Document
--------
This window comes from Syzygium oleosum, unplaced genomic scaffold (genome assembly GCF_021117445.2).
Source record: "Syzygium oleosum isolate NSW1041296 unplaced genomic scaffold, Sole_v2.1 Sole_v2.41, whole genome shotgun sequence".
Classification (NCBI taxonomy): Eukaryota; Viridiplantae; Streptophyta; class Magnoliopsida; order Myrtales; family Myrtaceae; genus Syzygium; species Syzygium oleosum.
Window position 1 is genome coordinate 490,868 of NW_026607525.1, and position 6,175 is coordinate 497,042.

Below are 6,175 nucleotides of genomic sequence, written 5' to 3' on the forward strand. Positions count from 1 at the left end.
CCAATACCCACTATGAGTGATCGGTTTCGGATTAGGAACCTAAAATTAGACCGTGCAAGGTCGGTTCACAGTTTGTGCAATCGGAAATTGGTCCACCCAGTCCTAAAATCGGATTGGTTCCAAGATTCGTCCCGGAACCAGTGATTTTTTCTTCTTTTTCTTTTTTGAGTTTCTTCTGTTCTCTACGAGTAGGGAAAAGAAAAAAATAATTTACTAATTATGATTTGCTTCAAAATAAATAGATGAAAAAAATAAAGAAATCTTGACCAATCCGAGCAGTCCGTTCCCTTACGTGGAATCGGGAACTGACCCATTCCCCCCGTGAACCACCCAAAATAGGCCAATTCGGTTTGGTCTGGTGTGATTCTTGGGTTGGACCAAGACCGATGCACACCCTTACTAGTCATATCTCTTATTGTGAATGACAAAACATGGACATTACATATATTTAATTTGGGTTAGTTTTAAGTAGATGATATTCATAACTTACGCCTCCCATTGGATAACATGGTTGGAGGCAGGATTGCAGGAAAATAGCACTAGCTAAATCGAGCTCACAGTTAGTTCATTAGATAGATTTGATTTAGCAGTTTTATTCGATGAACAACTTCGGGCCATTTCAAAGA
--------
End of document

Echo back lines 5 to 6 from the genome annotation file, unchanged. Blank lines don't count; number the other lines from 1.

Below are 6,175 nucleotides of genomic sequence, written 5' to 3' on the forward strand. Positions count from 1 at the left end.
CCAATACCCACTATGAGTGATCGGTTTCGGATTAGGAACCTAAAATTAGACCGTGCAAGGTCGGTTCACAGTTTGTGCAATCGGAAATTGGTCCACCCAGTCCTAAAATCGGATTGGTTCCAAGATTCGTCCCGGAACCAGTGATTTTTTCTTCTTTTTCTTTTTTGAGTTTCTTCTGTTCTCTACGAGTAGGGAAAAGAAAAAAATAATTTACTAATTATGATTTGCTTCAAAATAAATAGATGAAAAAAATAAAGAAATCTTGACCAATCCGAGCAGTCCGTTCCCTTACGTGGAATCGGGAACTGACCCATTCCCCCCGTGAACCACCCAAAATAGGCCAATTCGGTTTGGTCTGGTGTGATTCTTGGGTTGGACCAAGACCGATGCACACCCTTACTAGTCATATCTCTTATTGTGAATGACAAAACATGGACATTACATATATTTAATTTGGGTTAGTTTTAAGTAGATGATATTCATAACTTACGCCTCCCATTGGATAACATGGTTGGAGGCAGGATTGCAGGAAAATAGCACTAGCTAAATCGAGCTCACAGTTAGTTCATTAGATAGATTTGATTTAGCAGTTTTATTCGATGAACAACTTCGGGCCATTTCAAAGA